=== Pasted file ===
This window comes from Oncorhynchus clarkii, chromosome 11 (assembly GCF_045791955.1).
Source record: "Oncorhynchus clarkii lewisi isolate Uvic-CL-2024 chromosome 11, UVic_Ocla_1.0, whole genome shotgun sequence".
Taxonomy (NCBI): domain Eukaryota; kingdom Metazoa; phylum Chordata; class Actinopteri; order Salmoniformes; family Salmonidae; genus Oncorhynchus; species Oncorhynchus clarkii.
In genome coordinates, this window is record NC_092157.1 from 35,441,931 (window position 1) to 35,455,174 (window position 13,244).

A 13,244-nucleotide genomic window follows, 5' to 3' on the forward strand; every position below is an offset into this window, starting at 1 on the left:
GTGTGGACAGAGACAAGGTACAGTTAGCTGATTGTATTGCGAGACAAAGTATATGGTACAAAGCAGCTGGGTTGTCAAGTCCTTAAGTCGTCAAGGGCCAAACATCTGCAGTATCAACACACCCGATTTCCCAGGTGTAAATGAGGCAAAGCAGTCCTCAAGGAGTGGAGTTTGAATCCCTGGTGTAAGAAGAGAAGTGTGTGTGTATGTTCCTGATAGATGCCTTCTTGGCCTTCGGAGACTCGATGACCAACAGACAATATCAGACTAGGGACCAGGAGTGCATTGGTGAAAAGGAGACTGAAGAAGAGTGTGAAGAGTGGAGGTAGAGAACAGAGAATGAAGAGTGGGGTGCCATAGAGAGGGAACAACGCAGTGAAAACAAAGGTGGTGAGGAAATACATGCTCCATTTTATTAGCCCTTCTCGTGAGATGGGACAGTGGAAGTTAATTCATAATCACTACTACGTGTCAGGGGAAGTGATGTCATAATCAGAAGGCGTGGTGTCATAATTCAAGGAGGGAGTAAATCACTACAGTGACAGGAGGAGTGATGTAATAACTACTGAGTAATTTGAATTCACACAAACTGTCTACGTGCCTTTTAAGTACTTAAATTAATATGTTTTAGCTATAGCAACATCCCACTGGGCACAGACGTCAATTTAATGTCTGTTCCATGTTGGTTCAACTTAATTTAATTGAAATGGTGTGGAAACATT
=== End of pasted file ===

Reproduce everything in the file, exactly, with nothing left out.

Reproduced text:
This window comes from Oncorhynchus clarkii, chromosome 11 (assembly GCF_045791955.1).
Source record: "Oncorhynchus clarkii lewisi isolate Uvic-CL-2024 chromosome 11, UVic_Ocla_1.0, whole genome shotgun sequence".
Taxonomy (NCBI): domain Eukaryota; kingdom Metazoa; phylum Chordata; class Actinopteri; order Salmoniformes; family Salmonidae; genus Oncorhynchus; species Oncorhynchus clarkii.
In genome coordinates, this window is record NC_092157.1 from 35,441,931 (window position 1) to 35,455,174 (window position 13,244).

A 13,244-nucleotide genomic window follows, 5' to 3' on the forward strand; every position below is an offset into this window, starting at 1 on the left:
GTGTGGACAGAGACAAGGTACAGTTAGCTGATTGTATTGCGAGACAAAGTATATGGTACAAAGCAGCTGGGTTGTCAAGTCCTTAAGTCGTCAAGGGCCAAACATCTGCAGTATCAACACACCCGATTTCCCAGGTGTAAATGAGGCAAAGCAGTCCTCAAGGAGTGGAGTTTGAATCCCTGGTGTAAGAAGAGAAGTGTGTGTGTATGTTCCTGATAGATGCCTTCTTGGCCTTCGGAGACTCGATGACCAACAGACAATATCAGACTAGGGACCAGGAGTGCATTGGTGAAAAGGAGACTGAAGAAGAGTGTGAAGAGTGGAGGTAGAGAACAGAGAATGAAGAGTGGGGTGCCATAGAGAGGGAACAACGCAGTGAAAACAAAGGTGGTGAGGAAATACATGCTCCATTTTATTAGCCCTTCTCGTGAGATGGGACAGTGGAAGTTAATTCATAATCACTACTACGTGTCAGGGGAAGTGATGTCATAATCAGAAGGCGTGGTGTCATAATTCAAGGAGGGAGTAAATCACTACAGTGACAGGAGGAGTGATGTAATAACTACTGAGTAATTTGAATTCACACAAACTGTCTACGTGCCTTTTAAGTACTTAAATTAATATGTTTTAGCTATAGCAACATCCCACTGGGCACAGACGTCAATTTAATGTCTGTTCCATGTTGGTTCAACTTAATTTAATTGAAATGGTGTGGAAACATT